When "This" Is Not What You Think
. These methods are very useful when setting event handler functions. To better understand the problem they solve, take a close look at the following code, which creates a Person
object and sets its displayFirstName
method as the event listener for the <div>’s click event:
<!-- HTML -->
<div id="elem">Click Here</div>
var person = new Person("John", "Brown", 20);
$("elem").onclick = person.displayFirstName;
You might expect John, the first name, to display when the user clicks on "Click Here." If you try it, however, you will notice that undefined is displayed instead. Why? Because when you write $("elem").onclick = person.displayFirstName you're more or less saying replace the body of the <div> onclick function with the body of the person.displayFirstName function, which is alert(this.firstName);.
The problem is when onclick gets called, the this keyword does not refer to Person anymore. It points to the <div> elementwhich has no firstName property! Prototype elegantly resolves this problem by using the bind method as follows:
$("elem").onclick = person.displayFirstName.bind(person);
Now the this keyword refers to the Person class. The expression of that line of code in words would be replace the body of the <div> onclick function with the body of person.displayFirstName and bind the person object to the this keyword. The bindAsEventListener function does the same thing, plus it passes the event object to the called function in a cross-browser manner.
Iterating with Prototype
for(var i = 0; i < languages.length; i++)
Here is the same example using the each method of Enumerable:
The each methodlike many other Enumerable methodstakes a function as its argument. The function in this case is called iterator. The first parameter (value) is the value of the current element, while index is the current index of the iteration. You can also omit the index parameter if you don't need it. For example, the following code has the same effect as the previous one:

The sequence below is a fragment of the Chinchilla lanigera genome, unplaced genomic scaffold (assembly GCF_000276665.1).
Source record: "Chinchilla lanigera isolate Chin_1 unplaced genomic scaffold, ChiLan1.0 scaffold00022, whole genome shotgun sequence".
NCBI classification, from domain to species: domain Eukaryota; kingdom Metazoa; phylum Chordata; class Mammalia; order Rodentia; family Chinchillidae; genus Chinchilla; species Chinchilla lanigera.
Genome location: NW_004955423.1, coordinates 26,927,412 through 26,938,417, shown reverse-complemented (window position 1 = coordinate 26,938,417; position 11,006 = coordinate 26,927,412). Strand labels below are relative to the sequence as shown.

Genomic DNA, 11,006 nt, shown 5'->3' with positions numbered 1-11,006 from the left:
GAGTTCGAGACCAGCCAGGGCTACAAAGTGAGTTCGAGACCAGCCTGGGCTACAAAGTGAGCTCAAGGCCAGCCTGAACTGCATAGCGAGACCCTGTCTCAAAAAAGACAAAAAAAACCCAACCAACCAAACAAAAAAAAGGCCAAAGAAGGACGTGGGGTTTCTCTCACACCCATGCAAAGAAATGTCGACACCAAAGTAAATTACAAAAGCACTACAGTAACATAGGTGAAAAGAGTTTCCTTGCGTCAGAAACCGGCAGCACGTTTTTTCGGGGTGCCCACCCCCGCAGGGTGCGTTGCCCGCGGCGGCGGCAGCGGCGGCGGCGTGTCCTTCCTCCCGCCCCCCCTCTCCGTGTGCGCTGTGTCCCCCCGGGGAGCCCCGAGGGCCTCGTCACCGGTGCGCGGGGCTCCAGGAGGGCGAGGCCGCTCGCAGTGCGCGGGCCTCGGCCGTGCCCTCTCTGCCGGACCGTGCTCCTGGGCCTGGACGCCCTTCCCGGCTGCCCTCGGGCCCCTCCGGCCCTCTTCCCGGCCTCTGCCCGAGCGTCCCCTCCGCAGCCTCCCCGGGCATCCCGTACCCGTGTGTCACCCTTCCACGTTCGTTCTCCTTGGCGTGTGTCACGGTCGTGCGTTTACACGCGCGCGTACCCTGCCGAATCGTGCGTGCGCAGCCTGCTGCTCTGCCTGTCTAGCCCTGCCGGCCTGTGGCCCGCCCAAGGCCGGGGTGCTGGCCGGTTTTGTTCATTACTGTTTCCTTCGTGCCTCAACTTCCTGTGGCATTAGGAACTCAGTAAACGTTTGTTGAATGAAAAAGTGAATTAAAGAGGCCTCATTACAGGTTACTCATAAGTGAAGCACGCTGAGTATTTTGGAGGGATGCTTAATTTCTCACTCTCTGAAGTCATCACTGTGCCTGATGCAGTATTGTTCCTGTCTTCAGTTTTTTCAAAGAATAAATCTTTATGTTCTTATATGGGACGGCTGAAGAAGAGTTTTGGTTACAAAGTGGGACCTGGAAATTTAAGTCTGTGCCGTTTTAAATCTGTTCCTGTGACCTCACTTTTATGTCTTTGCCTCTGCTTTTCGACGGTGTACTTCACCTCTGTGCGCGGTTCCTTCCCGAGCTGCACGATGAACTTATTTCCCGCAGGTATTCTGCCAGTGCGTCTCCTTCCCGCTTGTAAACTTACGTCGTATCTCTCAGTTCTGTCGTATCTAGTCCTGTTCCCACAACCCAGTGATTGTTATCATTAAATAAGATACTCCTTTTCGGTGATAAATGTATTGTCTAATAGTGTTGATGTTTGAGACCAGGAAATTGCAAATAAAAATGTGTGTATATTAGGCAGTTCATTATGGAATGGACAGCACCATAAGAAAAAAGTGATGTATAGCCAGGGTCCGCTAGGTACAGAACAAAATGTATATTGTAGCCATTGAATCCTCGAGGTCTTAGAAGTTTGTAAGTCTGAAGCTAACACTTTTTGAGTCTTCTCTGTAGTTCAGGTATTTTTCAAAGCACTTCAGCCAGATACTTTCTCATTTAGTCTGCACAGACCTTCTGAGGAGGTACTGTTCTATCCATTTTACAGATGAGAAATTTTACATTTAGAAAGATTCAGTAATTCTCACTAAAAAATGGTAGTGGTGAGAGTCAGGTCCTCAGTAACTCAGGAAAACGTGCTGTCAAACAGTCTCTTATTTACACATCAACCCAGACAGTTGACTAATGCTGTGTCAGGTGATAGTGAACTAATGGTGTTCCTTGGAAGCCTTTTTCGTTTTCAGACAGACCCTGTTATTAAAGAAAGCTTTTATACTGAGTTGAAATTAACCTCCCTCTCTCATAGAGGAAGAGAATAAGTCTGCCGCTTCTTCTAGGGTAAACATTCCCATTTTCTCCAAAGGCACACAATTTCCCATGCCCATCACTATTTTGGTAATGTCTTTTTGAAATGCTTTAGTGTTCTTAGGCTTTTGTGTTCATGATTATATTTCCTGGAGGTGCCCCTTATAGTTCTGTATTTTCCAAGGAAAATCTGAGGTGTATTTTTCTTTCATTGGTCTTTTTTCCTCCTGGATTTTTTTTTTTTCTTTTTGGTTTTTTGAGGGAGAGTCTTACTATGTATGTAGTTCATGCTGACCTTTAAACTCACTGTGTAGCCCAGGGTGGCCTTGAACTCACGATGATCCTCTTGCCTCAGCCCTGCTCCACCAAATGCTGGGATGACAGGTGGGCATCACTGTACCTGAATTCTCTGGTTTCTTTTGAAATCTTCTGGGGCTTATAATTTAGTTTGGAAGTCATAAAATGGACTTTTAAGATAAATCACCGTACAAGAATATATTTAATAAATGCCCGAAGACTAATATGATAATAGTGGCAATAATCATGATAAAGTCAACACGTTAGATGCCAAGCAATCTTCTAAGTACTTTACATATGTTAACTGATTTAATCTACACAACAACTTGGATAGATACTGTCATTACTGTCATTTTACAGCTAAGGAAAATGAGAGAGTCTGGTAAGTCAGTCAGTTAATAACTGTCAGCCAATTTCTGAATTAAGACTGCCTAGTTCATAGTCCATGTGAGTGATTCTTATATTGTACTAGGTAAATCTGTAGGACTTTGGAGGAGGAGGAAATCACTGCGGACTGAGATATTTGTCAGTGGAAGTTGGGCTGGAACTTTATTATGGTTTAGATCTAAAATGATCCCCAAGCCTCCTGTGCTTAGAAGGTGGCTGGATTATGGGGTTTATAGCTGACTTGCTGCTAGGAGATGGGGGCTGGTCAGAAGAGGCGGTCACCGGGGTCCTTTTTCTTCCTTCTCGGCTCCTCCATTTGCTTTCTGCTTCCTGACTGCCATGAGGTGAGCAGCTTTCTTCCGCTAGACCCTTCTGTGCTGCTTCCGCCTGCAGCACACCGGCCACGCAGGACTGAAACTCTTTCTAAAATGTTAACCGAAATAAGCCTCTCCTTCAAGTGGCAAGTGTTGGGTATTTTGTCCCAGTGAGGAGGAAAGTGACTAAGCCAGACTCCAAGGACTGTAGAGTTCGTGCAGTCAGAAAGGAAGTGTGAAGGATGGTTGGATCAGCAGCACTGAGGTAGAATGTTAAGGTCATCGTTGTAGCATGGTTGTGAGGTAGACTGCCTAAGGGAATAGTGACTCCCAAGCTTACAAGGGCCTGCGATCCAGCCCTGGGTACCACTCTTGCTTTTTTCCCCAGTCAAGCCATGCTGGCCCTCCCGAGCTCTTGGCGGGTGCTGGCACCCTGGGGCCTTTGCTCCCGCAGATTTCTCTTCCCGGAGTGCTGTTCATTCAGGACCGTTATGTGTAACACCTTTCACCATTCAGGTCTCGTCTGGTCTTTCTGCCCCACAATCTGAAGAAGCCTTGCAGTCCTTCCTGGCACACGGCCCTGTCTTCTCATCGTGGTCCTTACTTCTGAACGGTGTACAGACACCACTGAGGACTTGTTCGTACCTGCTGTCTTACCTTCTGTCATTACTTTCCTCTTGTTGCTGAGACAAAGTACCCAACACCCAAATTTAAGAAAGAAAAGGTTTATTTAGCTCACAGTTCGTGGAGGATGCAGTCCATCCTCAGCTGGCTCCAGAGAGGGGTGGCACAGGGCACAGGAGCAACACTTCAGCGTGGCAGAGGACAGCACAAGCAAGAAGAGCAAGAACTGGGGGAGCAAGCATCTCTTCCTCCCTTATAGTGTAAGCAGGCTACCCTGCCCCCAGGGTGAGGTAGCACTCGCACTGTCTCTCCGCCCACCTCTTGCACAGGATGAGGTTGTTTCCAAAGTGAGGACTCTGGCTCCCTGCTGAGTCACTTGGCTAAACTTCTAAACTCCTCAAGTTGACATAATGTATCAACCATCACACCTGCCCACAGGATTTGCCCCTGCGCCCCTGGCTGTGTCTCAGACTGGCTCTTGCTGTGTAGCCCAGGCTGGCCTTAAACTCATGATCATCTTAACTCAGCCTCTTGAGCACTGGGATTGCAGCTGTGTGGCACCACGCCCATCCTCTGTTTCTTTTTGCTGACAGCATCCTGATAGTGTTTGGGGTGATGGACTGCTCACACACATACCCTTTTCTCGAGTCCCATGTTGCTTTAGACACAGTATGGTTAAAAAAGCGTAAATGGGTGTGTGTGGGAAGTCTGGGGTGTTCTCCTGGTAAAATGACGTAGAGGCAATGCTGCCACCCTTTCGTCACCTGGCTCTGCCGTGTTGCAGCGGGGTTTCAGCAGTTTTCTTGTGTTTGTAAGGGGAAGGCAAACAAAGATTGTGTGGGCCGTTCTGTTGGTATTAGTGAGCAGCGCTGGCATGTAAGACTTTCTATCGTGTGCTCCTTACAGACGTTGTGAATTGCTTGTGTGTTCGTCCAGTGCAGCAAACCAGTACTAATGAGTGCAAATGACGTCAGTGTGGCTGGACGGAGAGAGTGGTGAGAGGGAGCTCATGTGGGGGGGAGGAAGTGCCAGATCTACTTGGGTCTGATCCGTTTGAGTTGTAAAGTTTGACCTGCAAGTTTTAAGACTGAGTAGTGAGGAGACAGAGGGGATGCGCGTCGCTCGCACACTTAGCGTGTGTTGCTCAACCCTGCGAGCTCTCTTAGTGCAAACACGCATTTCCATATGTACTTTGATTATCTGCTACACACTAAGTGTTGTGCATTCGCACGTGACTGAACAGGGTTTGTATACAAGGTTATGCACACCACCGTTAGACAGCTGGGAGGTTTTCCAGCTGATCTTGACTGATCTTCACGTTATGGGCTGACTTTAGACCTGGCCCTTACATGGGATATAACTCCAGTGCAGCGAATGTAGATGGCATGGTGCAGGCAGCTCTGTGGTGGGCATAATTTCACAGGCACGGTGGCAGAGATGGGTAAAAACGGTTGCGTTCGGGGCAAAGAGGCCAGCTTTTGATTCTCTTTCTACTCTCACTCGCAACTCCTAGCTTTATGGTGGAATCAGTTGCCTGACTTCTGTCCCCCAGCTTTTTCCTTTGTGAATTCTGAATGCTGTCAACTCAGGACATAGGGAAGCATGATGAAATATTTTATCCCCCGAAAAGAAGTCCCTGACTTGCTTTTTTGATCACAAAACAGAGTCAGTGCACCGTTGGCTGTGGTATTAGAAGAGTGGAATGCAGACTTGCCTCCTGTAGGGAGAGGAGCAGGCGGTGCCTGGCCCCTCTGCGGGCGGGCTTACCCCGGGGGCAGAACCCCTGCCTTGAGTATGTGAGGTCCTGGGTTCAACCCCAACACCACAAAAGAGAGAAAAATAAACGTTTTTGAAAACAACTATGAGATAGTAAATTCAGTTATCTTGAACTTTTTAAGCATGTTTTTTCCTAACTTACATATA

Although each is not as useful as the other funtionalities covered so far, Enumerable includes many functional methods that will make you glad you chose Prototype as a framework. For example, you can use the grep method to select a subset of an array that matches a regex pattern:
This code means select all the elements that begin with the word Java and are followed by any character, and display each item found.
If you don't need complicated filtering, you can just use the select method as follows:
var prices = [10, 12, 25, 28, 50, 100];
// lowPrices = [10, 12, 25]
var lowPrices = prices.select( function(value)
return value <= 25;
It selects the elements for which the iterator function returns true.
With Prototype, you can use the Event object to handle events in a cross-browser fashion. For example, you can use it with the observe method to observe an element. The observe method takes four parameters:
- The element to observe
- The event type (click, blur, keyup, and so on)
- The function to call when the event occurs
- The last parameter, which indicates whether the capturing phase must be used
Here's an example:
<!-- HTML -->
Event.observe($("elem"), "click", displayAlert, false);
alert("You clicked the element");
You can stop observing an element by calling the stopObserving method as follows:
Event.stopObserving($("elem"), "click", displayAlert, false);
Another useful object is Element. For example, you can use its toggle method to toggle an element so that if it is visible and you toggle it then it will be hidden, and if it is hidden and you "toggle" it then it will show:
<!-- HTML -->
You can toggle me by clicking the button above.
Two other effective methods are show and hide, which you use to show and hide an element, respectively.
At this point, you're probably ready for some AJAX action. Prototype provides a bunch of handy tools to develop Web 2.0 applications and sites.